St. Patrick's Day -- more than shamrocks and leprechauns
As much fun as it is to go wild with green food coloring and wear as many shades of the color as possible, St. Patrick's Day has a much deeper meaning behind it. I'm sure St. Patrick would be appalled if he could see the shenanigans that occur on the holiday dedicated to him, from pranks and pinching to partying in the pubs (honestly, the alliteration was unintentional. I promise).
Last year I shared a prayer by St. Patrick as well as a brief biography. If you missed the post or don't remember, it's an interesting tale of how a formerly wealthy British boy went on to establish hundreds of churches on the island that enslaved him. I cannot even begin to fathom the great faith it must have taken to not only return to the land of his captors, but to love its people.
"It was among foreigners that it was seen how little I was," he writes, in Confessio, one of two short works authored by St. Patrick.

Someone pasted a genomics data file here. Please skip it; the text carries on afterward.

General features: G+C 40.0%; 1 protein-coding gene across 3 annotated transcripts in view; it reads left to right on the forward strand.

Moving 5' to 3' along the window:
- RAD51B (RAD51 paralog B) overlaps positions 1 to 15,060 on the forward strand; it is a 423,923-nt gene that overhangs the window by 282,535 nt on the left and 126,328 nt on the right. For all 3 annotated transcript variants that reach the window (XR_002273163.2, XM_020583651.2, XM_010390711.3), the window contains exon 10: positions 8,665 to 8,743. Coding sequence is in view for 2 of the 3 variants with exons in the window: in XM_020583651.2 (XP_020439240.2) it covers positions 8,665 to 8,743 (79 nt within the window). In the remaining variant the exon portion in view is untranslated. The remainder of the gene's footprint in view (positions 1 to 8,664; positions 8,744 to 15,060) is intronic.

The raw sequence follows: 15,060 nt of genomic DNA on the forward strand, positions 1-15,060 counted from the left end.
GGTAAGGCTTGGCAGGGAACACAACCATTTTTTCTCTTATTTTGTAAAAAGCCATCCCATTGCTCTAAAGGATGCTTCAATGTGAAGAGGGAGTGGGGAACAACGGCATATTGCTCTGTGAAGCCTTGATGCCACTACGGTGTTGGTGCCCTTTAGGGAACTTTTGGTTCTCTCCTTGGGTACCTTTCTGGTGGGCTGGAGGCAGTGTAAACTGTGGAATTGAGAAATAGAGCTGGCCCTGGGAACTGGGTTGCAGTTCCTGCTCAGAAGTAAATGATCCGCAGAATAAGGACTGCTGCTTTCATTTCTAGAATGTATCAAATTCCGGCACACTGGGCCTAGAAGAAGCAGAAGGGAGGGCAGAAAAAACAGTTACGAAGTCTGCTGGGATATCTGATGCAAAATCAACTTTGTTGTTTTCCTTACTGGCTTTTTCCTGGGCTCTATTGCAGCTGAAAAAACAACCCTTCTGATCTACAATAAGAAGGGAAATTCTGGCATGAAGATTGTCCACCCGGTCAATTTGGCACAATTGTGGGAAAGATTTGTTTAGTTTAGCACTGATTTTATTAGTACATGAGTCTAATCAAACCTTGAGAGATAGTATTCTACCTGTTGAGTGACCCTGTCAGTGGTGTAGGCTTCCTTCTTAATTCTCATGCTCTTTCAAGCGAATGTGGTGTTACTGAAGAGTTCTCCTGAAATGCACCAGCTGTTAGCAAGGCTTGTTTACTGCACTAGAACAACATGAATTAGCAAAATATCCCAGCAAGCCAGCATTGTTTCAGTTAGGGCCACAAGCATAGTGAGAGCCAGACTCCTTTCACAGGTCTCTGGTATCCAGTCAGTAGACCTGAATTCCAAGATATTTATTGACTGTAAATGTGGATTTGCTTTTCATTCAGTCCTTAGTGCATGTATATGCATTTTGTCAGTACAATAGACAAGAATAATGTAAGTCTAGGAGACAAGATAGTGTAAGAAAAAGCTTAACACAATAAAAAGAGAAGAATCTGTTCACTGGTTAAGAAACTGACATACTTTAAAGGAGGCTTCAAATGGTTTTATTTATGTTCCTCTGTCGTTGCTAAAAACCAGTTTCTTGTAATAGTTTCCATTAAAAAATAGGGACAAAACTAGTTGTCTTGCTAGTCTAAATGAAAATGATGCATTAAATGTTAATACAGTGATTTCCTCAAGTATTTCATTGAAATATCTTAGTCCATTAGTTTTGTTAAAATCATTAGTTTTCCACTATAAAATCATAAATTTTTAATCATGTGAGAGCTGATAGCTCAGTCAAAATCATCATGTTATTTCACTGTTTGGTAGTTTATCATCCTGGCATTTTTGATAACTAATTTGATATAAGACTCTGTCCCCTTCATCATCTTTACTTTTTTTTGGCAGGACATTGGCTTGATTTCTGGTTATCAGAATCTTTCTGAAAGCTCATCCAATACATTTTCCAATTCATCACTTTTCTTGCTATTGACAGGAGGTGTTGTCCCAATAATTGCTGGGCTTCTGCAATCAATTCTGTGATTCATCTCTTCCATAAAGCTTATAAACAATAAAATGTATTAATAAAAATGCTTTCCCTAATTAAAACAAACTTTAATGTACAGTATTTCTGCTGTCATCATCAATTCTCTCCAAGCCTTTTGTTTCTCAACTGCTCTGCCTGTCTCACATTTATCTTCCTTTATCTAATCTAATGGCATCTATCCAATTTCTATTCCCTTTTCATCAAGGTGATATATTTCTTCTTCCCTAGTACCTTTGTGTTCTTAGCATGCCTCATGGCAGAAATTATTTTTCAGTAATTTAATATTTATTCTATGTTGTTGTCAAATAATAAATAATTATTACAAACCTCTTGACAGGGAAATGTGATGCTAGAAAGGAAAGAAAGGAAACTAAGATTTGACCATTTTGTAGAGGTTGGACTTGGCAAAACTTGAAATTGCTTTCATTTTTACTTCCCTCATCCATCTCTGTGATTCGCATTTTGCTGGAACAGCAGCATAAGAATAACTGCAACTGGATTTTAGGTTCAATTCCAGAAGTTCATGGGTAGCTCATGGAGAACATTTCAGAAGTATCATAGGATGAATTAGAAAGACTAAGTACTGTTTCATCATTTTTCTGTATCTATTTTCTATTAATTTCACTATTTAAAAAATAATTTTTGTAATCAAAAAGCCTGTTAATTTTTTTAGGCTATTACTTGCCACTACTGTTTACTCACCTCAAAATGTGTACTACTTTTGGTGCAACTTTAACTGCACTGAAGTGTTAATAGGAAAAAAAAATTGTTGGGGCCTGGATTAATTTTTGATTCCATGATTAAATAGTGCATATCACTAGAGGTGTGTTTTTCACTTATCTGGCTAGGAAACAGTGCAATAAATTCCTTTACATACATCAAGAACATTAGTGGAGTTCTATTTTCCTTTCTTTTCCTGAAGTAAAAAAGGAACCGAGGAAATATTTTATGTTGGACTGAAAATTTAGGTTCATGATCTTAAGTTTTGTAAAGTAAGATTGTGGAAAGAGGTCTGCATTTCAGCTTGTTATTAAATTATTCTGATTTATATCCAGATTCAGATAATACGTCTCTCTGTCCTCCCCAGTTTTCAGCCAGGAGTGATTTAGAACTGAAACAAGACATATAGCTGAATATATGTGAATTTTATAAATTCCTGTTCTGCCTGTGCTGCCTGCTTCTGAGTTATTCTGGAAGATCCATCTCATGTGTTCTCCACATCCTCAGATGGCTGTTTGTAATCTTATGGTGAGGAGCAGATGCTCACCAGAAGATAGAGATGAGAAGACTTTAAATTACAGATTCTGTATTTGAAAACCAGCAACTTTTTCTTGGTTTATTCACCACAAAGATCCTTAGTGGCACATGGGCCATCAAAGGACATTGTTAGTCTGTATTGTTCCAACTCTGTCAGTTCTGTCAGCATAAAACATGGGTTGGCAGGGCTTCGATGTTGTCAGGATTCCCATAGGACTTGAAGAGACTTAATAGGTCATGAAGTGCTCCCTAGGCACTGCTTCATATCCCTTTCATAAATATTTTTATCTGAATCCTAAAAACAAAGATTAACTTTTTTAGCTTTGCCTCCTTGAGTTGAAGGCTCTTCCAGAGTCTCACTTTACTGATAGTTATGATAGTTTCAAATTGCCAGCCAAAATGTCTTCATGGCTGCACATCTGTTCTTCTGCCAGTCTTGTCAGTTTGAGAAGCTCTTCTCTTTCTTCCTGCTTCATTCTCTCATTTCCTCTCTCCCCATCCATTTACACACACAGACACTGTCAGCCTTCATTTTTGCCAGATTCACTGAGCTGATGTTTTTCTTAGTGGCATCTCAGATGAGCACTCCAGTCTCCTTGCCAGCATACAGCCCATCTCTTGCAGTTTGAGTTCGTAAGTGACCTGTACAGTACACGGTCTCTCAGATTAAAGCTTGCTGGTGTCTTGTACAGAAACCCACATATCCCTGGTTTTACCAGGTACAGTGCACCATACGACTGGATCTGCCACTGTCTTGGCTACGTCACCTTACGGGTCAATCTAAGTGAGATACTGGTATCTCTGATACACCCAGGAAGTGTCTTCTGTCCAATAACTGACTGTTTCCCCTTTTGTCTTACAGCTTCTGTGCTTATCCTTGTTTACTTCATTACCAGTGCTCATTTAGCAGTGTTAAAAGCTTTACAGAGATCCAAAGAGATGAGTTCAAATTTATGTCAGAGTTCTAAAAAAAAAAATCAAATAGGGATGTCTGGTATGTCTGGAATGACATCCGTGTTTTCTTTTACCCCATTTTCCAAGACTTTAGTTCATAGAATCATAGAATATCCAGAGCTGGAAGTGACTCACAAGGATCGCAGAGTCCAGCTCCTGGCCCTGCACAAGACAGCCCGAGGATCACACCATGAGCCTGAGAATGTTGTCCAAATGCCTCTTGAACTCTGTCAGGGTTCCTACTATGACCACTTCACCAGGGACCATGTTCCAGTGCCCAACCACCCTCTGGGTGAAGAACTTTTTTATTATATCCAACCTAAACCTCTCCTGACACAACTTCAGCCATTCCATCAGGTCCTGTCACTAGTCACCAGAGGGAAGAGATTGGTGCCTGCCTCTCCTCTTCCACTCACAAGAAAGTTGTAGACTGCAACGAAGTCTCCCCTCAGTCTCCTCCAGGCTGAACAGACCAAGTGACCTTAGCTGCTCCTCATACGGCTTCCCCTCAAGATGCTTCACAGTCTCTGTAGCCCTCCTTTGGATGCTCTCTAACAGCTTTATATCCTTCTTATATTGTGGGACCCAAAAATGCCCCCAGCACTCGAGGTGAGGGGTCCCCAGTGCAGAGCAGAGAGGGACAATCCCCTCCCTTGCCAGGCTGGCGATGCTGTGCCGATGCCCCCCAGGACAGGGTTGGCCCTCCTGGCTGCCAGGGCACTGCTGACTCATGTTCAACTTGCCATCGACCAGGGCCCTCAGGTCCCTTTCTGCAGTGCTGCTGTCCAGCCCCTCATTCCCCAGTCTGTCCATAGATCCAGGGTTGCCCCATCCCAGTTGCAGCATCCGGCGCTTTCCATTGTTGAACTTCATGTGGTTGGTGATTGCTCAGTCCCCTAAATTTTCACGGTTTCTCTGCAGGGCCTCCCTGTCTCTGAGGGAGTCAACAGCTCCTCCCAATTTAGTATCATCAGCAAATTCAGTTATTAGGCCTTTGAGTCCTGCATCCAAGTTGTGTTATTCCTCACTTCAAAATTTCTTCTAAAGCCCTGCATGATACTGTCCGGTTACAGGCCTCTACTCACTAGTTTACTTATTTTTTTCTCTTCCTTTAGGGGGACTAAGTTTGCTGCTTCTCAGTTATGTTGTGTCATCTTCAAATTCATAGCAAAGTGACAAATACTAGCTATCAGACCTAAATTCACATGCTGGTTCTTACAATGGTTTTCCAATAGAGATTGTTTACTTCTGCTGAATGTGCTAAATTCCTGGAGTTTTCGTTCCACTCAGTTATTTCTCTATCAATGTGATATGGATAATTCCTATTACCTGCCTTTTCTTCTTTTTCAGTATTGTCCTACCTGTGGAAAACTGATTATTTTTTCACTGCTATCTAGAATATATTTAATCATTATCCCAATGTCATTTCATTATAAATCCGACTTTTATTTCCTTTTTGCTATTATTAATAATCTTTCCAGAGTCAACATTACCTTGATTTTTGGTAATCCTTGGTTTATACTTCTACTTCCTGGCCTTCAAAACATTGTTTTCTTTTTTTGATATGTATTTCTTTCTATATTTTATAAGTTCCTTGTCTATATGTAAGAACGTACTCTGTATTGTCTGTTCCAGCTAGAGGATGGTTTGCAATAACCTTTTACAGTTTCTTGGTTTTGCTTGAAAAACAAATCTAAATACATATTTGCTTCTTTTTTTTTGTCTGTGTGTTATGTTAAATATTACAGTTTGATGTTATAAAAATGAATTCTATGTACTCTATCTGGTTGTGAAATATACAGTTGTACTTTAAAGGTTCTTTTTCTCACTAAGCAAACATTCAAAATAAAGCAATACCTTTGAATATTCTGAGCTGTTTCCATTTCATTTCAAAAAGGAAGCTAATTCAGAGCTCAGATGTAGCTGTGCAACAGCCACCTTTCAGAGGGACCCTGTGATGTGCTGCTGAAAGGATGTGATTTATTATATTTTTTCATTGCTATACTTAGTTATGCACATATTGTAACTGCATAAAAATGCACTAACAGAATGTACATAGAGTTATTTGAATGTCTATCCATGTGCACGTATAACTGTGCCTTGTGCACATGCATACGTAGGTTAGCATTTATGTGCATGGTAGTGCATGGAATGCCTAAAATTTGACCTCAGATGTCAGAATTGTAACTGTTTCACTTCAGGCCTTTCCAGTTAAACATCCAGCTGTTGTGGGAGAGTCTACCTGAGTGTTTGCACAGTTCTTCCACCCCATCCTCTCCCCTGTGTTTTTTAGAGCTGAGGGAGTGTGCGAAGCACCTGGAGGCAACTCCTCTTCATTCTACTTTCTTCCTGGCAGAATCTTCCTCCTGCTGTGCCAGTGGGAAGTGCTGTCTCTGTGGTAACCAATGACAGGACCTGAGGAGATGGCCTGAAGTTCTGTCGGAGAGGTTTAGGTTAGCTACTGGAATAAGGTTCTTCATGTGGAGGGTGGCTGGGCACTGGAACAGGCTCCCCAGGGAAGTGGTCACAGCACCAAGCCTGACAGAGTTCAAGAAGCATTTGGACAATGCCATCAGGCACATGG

"It was there [Ireland] that the Lord opened up my awareness of my lack of faith... He guarded me before I knew him... He protected me and consoled me as a father does for his son.
That is why I cannot be silent -- nor would it be good to do so -- about such great blessings and such a gift that the Lord so kindly bestowed in the land of my captivity. This is how we can repay such blessings, when our lives change and we come to know God, to praise and bear witness to his great wonders before every nation under heaven."
I am not Catholic, and I'm not sure I could name more a half-dozen saints off the top of my head (actually, I would be surprised if I could name that many). But green is my favorite color, I have an inexplicable fascination with Ireland, and over the years I've become more and more curious about this fellow named Patrick who isn't, in fact, a leprechaun, and may not even have anything to do with shamrocks.
(Confession: I made Irish brown bread yesterday, and I have every intention of wearing green tomorrow.)